The Drifters Social Concerns

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Published during the Vietnam War, The Drifters addresses many of the social concerns that contributed to the revolutionary climate in America and elsewhere during the late 1960s. James Michener addresses the Vietnam War directly by introducing the character Joe, an American college student of draft age who leaves the United States in order to evade the draft. Other older characters, like Britta's father and Harvey Holt, have participated in World War II, and their patriotism to Norway and America, respectively, contrasts with Joe's rebelliousness. Yigal is Joe's age but nonetheless resembles the older characters in his sense of patriotic duty, having fought for Israel during the Six-Day War in 1967.

These conflicting attitudes between and within generations dramatize the confusion caused by the Vietnam War.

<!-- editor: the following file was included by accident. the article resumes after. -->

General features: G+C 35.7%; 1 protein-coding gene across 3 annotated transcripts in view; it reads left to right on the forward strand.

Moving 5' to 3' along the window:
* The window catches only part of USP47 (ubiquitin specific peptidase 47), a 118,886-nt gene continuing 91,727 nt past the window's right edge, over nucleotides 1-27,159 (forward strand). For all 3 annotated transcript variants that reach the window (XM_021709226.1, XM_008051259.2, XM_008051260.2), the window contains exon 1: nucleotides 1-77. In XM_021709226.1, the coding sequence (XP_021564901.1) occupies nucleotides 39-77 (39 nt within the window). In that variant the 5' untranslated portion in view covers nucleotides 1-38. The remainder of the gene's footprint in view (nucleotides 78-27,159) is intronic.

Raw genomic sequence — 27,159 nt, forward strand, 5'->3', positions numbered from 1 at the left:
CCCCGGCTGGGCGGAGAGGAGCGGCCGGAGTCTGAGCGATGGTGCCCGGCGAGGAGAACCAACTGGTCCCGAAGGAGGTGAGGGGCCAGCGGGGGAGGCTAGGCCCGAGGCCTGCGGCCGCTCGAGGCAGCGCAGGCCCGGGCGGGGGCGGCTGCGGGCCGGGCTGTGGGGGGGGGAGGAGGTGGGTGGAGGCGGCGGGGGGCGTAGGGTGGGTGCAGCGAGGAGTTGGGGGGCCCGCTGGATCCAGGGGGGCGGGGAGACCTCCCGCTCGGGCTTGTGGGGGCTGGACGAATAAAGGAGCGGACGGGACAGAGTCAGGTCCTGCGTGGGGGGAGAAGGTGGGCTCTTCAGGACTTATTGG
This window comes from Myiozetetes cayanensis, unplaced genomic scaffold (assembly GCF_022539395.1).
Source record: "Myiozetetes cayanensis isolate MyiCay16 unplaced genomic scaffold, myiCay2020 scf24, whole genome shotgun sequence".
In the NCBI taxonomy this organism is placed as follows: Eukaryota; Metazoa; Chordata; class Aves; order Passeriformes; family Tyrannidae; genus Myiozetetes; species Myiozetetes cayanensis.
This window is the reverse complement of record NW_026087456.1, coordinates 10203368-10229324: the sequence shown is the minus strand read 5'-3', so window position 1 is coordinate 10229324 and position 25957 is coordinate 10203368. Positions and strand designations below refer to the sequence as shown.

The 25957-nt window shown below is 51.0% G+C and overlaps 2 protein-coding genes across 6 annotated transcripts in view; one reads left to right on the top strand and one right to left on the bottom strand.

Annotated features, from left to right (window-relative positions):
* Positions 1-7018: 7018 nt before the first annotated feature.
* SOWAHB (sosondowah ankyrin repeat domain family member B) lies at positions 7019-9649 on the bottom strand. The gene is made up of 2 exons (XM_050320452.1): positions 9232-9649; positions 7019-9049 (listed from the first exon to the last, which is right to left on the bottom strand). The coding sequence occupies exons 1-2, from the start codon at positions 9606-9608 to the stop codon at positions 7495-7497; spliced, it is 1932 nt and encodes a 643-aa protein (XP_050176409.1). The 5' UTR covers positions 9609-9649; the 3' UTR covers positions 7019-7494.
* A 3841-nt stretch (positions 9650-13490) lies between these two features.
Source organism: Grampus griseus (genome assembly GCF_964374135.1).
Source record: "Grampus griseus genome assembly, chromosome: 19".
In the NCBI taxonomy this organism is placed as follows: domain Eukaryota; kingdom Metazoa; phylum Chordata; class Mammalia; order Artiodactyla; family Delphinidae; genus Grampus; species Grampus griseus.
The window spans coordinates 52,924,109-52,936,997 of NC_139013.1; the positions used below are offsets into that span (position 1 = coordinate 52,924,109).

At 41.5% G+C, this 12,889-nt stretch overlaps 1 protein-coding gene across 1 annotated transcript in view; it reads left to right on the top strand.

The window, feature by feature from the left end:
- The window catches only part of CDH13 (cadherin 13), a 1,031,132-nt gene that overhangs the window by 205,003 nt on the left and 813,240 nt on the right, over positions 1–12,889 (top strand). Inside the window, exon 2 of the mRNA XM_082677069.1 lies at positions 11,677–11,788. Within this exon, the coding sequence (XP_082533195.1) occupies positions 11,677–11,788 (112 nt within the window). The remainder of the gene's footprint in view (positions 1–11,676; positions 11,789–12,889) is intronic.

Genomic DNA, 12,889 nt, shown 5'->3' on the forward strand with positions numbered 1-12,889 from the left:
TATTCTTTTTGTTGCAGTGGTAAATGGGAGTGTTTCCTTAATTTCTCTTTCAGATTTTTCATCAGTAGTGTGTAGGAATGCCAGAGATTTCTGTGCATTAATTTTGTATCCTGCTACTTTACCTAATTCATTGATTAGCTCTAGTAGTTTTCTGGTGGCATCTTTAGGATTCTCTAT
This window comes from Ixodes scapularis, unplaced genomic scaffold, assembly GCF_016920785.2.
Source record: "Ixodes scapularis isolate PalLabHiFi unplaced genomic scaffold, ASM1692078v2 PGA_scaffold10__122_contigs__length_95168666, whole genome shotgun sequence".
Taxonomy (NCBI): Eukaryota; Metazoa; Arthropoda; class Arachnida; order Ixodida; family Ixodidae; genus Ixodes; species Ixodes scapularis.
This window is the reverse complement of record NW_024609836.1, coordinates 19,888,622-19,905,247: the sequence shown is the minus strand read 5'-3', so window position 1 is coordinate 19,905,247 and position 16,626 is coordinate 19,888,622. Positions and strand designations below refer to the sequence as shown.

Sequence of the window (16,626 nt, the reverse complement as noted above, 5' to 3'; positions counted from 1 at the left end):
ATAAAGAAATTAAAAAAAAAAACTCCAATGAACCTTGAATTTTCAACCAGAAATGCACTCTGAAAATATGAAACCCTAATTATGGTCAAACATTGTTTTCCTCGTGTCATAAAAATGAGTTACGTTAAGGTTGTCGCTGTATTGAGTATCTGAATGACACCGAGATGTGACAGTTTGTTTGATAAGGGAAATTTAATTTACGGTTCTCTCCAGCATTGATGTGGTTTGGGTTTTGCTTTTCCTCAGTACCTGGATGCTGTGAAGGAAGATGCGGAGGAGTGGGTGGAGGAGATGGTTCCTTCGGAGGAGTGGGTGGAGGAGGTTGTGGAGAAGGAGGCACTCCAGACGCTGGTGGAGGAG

Michener also deals with other prominent social issues of the era, such as recreational drug use, the sexual revolution, the ecological movement, racial conflict...

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This section contains 223 words
(approx. 1 page at 300 words per page)
Buy The Drifters Short Guide
Copyrights
Beacham's Encyclopedia of Popular Fiction and Beacham's Guide to Literature for Young Adults
The Drifters from Beacham's Encyclopedia of Popular Fiction and Beacham's Guide to Literature for Young Adults. ©2005-2006 Thomson Gale, a part of the Thomson Corporation. All rights reserved.
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